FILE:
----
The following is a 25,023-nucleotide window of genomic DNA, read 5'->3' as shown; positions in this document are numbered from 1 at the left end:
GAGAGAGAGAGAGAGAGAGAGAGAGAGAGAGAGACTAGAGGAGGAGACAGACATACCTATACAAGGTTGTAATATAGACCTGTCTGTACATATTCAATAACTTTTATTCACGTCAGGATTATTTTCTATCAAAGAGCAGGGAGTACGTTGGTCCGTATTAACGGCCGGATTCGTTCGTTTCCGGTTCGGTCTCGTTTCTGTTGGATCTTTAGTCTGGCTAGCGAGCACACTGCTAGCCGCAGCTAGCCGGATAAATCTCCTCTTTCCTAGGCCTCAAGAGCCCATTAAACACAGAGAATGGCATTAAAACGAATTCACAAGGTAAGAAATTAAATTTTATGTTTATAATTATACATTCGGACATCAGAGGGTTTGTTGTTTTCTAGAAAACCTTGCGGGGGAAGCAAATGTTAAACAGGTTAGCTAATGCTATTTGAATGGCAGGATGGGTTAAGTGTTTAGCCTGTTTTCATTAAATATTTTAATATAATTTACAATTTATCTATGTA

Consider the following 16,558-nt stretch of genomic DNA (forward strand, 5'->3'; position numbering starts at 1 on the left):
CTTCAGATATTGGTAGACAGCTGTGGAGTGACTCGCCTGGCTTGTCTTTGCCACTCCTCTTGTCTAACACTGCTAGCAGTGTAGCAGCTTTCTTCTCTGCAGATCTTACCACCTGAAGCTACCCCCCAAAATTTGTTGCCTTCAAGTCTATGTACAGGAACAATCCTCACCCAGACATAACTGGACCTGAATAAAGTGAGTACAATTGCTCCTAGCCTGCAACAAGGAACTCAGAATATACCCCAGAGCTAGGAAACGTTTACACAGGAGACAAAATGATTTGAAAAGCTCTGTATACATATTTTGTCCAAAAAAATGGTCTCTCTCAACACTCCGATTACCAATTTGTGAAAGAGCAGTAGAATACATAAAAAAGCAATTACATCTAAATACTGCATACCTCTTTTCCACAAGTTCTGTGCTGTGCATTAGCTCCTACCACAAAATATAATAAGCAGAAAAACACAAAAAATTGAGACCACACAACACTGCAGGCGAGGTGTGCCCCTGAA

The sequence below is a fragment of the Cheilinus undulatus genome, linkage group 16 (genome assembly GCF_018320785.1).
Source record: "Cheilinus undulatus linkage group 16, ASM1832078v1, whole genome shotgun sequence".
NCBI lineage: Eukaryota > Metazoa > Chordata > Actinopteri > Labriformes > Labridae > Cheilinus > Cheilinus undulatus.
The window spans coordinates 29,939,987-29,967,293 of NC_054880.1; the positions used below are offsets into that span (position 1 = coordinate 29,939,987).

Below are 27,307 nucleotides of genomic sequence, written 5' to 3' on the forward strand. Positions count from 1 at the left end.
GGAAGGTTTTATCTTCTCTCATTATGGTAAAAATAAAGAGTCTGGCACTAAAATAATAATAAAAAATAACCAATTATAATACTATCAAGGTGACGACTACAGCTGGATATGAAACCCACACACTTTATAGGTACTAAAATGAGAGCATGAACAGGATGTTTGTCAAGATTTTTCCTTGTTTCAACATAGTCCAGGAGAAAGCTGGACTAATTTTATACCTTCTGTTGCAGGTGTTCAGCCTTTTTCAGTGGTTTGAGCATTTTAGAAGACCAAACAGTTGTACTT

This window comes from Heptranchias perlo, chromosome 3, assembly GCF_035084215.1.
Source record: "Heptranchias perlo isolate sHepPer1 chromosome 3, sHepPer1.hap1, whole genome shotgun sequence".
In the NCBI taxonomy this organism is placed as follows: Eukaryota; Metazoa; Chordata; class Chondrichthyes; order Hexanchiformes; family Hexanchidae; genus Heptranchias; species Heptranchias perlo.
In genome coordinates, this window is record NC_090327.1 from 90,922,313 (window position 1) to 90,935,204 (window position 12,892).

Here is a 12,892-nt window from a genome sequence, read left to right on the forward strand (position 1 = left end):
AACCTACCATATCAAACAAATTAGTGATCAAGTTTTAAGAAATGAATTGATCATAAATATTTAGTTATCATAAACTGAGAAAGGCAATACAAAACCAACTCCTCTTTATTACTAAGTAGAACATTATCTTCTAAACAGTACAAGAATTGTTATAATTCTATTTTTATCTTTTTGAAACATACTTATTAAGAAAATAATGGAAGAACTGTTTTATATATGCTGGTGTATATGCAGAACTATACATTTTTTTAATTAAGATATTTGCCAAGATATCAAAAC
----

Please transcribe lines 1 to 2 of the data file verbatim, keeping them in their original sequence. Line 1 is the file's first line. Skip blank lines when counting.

The following is a 25,023-nucleotide window of genomic DNA, read 5'->3' as shown; positions in this document are numbered from 1 at the left end:
GAGAGAGAGAGAGAGAGAGAGAGAGAGAGAGAGACTAGAGGAGGAGACAGACATACCTATACAAGGTTGTAATATAGACCTGTCTGTACATATTCAATAACTTTTATTCACGTCAGGATTATTTTCTATCAAAGAGCAGGGAGTACGTTGGTCCGTATTAACGGCCGGATTCGTTCGTTTCCGGTTCGGTCTCGTTTCTGTTGGATCTTTAGTCTGGCTAGCGAGCACACTGCTAGCCGCAGCTAGCCGGATAAATCTCCTCTTTCCTAGGCCTCAAGAGCCCATTAAACACAGAGAATGGCATTAAAACGAATTCACAAGGTAAGAAATTAAATTTTATGTTTATAATTATACATTCGGACATCAGAGGGTTTGTTGTTTTCTAGAAAACCTTGCGGGGGAAGCAAATGTTAAACAGGTTAGCTAATGCTATTTGAATGGCAGGATGGGTTAAGTGTTTAGCCTGTTTTCATTAAATATTTTAATATAATTTACAATTTATCTATGTA